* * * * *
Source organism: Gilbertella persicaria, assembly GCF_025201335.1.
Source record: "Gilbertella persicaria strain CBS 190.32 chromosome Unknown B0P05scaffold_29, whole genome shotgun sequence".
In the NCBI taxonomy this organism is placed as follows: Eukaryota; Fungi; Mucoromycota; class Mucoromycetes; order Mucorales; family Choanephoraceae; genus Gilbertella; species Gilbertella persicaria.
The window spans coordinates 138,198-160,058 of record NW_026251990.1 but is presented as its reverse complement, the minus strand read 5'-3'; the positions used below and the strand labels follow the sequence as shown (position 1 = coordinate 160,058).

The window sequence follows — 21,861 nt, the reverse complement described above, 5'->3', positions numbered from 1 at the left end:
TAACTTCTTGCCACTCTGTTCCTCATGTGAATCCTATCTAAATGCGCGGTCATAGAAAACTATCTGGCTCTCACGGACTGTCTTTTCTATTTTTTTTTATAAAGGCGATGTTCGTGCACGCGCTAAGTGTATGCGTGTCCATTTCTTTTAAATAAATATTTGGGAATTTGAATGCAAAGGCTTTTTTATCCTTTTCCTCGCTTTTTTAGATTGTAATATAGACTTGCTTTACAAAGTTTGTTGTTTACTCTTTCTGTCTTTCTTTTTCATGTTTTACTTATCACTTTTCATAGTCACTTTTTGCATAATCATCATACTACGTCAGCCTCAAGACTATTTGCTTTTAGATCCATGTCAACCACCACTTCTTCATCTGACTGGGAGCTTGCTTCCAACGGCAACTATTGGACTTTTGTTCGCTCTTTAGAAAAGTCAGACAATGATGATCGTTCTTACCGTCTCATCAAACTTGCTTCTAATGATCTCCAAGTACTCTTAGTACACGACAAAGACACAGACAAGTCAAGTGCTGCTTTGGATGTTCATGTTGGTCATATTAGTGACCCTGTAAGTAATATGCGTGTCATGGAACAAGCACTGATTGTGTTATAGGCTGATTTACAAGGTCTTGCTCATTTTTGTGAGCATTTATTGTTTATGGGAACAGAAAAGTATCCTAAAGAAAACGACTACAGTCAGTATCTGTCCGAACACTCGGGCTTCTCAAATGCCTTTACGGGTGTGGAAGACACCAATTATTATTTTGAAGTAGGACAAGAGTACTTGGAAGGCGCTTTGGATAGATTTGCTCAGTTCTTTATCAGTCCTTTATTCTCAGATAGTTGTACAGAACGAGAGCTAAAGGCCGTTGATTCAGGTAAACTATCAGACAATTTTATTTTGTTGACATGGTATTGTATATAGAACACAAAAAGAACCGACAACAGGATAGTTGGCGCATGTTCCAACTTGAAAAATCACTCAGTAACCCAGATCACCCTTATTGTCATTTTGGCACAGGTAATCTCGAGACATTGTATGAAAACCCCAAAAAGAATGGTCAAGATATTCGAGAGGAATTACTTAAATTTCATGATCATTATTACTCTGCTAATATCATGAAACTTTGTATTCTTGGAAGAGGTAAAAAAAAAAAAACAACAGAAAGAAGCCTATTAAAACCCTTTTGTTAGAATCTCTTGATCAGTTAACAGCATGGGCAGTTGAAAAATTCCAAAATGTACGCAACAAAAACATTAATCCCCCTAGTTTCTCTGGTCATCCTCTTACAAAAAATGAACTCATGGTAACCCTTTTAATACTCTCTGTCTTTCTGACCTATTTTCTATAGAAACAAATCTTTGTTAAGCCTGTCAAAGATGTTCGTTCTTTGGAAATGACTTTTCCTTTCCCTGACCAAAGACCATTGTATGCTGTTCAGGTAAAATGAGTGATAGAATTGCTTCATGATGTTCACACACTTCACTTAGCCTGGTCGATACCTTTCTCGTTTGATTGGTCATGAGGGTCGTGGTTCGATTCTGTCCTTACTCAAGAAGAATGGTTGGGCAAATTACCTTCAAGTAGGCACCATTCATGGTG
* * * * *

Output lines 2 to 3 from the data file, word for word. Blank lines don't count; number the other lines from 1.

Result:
Source record: "Gilbertella persicaria strain CBS 190.32 chromosome Unknown B0P05scaffold_29, whole genome shotgun sequence".
In the NCBI taxonomy this organism is placed as follows: Eukaryota; Fungi; Mucoromycota; class Mucoromycetes; order Mucorales; family Choanephoraceae; genus Gilbertella; species Gilbertella persicaria.